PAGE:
Phimosis: Overview

Almost all boys are born with "natural" phimosis. During the first few months, it protects the sensitive head of the penis from rubbing against things, becoming too dry and coming into contact with germs like viruses or bacteria. Treatment is only needed if the foreskin still can’t be pulled back in older boys or adult men.

What are the treatment options for phimosis?

Most boys no longer have problems pulling their foreskin back (phimosis) by the time they reach the age of three. If this is still an issue in older boys or adult men, it may have to be treated. Using a special cream is often enough. Surgery is only rarely needed. If parents notice that their son’s foreskin cannot be pulled back, there is no need for them to worry. It is normal for the foreskin of baby boys and toddlers to be tight or stuck to the head of their penis (glans): About 96% of all boys are born with this kind of natural “physiological” phimosis. It protects the glans beneath the foreskin and the urethra (urine tube) from things like germs. Areas of stuck skin (adhesions) usually detach and tight foreskins usually loosen on their own within the first few years of life. Only about 10 out of 100 three-year-old boys still have phimosis, and by the age of seven only about 7 out of 100 boys are still affected. So it is best to wait a while before seeking medical advice. But you should see a doctor if the child is in pain, his foreskin is inflamed, swells like a balloon when urinating, or if urine cannot flow out properly.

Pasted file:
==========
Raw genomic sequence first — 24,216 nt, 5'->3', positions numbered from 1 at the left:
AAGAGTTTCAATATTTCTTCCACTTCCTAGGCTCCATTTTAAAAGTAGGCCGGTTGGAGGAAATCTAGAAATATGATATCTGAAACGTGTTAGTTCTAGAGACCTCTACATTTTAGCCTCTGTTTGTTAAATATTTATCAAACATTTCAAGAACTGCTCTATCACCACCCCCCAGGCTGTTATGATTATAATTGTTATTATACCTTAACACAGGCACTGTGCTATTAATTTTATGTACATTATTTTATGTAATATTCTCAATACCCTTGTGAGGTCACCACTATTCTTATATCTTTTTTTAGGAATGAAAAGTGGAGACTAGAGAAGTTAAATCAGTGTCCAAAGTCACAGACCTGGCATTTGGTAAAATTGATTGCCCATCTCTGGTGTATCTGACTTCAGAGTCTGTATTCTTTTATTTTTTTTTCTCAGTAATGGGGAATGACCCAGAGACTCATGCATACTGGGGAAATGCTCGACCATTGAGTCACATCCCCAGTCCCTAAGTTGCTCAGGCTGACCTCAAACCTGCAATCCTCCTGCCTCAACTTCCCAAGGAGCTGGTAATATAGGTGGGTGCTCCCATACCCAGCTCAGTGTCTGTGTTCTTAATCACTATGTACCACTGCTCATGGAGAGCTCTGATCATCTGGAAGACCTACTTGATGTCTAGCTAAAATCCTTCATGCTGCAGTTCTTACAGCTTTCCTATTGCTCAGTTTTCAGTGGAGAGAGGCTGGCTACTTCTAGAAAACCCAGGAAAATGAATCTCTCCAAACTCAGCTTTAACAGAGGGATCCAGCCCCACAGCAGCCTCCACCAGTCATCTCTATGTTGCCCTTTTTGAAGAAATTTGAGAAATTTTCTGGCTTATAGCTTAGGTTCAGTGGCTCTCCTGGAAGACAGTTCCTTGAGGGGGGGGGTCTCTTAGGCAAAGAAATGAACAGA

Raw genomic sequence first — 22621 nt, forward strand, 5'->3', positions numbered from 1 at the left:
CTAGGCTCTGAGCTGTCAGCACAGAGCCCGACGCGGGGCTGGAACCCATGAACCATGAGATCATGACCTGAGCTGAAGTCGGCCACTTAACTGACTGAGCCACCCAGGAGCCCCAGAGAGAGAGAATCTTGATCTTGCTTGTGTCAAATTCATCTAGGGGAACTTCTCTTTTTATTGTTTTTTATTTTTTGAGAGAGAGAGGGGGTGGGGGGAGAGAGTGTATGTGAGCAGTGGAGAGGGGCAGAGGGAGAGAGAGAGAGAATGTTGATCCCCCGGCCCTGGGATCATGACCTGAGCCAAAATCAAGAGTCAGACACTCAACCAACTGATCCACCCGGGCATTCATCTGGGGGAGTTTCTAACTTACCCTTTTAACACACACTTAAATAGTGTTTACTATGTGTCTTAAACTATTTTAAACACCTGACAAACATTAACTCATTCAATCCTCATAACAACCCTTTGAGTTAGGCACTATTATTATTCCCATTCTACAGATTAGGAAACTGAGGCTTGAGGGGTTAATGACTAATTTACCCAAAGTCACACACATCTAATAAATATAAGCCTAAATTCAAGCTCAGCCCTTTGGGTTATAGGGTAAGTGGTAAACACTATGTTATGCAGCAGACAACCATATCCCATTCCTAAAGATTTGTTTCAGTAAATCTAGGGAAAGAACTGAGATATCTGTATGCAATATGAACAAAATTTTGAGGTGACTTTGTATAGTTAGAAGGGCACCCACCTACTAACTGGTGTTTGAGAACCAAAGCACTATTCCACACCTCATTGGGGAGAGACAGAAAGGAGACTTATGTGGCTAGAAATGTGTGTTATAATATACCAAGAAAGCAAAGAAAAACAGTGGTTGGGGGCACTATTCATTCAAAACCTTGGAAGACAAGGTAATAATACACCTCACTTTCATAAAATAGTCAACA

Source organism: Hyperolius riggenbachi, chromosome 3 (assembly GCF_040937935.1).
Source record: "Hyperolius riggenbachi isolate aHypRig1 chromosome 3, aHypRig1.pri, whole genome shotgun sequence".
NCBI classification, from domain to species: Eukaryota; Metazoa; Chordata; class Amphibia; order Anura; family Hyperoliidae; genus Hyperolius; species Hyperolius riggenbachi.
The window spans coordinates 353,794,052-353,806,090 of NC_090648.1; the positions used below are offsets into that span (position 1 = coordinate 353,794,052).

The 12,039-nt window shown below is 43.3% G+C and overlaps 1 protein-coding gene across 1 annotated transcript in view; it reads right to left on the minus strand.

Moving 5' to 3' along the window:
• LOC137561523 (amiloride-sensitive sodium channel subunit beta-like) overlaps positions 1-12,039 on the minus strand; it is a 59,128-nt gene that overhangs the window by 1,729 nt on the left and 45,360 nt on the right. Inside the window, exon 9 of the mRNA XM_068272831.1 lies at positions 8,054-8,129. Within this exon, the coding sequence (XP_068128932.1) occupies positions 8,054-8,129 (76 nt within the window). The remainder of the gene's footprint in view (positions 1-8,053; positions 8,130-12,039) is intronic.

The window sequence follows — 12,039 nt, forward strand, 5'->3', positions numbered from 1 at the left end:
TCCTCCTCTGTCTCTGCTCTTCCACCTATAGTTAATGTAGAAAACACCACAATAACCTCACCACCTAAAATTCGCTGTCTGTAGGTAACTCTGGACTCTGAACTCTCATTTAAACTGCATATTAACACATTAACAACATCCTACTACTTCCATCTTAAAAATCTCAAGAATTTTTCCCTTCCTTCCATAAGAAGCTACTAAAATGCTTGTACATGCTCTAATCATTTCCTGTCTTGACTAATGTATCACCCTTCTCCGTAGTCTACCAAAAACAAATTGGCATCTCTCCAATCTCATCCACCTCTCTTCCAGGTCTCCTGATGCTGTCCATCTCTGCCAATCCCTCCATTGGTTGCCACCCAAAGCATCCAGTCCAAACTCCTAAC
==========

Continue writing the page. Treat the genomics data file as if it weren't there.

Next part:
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Terms to know

Foreskin
The loose skin that covers the head of the penis.
Glans Penis
The rounded, gland-like head of the penis.
Paraphimosis
A condition in which the foreskin, once retracted, cannot return to its original position. If this condition persists, it can lead to painful constriction of glans penis, swelling, and impaired blood flow to the penis.
Penis
An external male reproductive organ. It contains a tube called the urethra, which carries semen and urine to the outside of the body.
Retract
To pull back.

More about Phimosis

Photo of a baby

Other terms to know: See all 5
Foreskin, Glans Penis, Paraphimosis